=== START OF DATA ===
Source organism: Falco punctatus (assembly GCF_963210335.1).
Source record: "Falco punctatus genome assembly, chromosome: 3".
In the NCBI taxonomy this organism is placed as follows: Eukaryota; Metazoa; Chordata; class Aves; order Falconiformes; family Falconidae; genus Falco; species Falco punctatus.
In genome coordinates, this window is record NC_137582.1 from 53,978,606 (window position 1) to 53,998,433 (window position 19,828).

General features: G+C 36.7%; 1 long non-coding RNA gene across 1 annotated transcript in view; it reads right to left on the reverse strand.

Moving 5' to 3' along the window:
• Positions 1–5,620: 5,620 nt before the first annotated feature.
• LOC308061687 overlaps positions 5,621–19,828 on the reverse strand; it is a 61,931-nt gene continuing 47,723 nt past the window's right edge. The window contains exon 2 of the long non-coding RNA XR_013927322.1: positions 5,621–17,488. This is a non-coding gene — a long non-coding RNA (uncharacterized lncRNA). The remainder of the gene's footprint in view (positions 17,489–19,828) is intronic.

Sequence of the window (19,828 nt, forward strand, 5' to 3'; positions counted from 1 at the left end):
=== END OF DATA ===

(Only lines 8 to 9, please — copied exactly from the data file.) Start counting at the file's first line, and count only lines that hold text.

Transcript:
• LOC308061687 overlaps positions 5,621–19,828 on the reverse strand; it is a 61,931-nt gene continuing 47,723 nt past the window's right edge. The window contains exon 2 of the long non-coding RNA XR_013927322.1: positions 5,621–17,488. This is a non-coding gene — a long non-coding RNA (uncharacterized lncRNA). The remainder of the gene's footprint in view (positions 17,489–19,828) is intronic.

Sequence of the window (19,828 nt, forward strand, 5' to 3'; positions counted from 1 at the left end):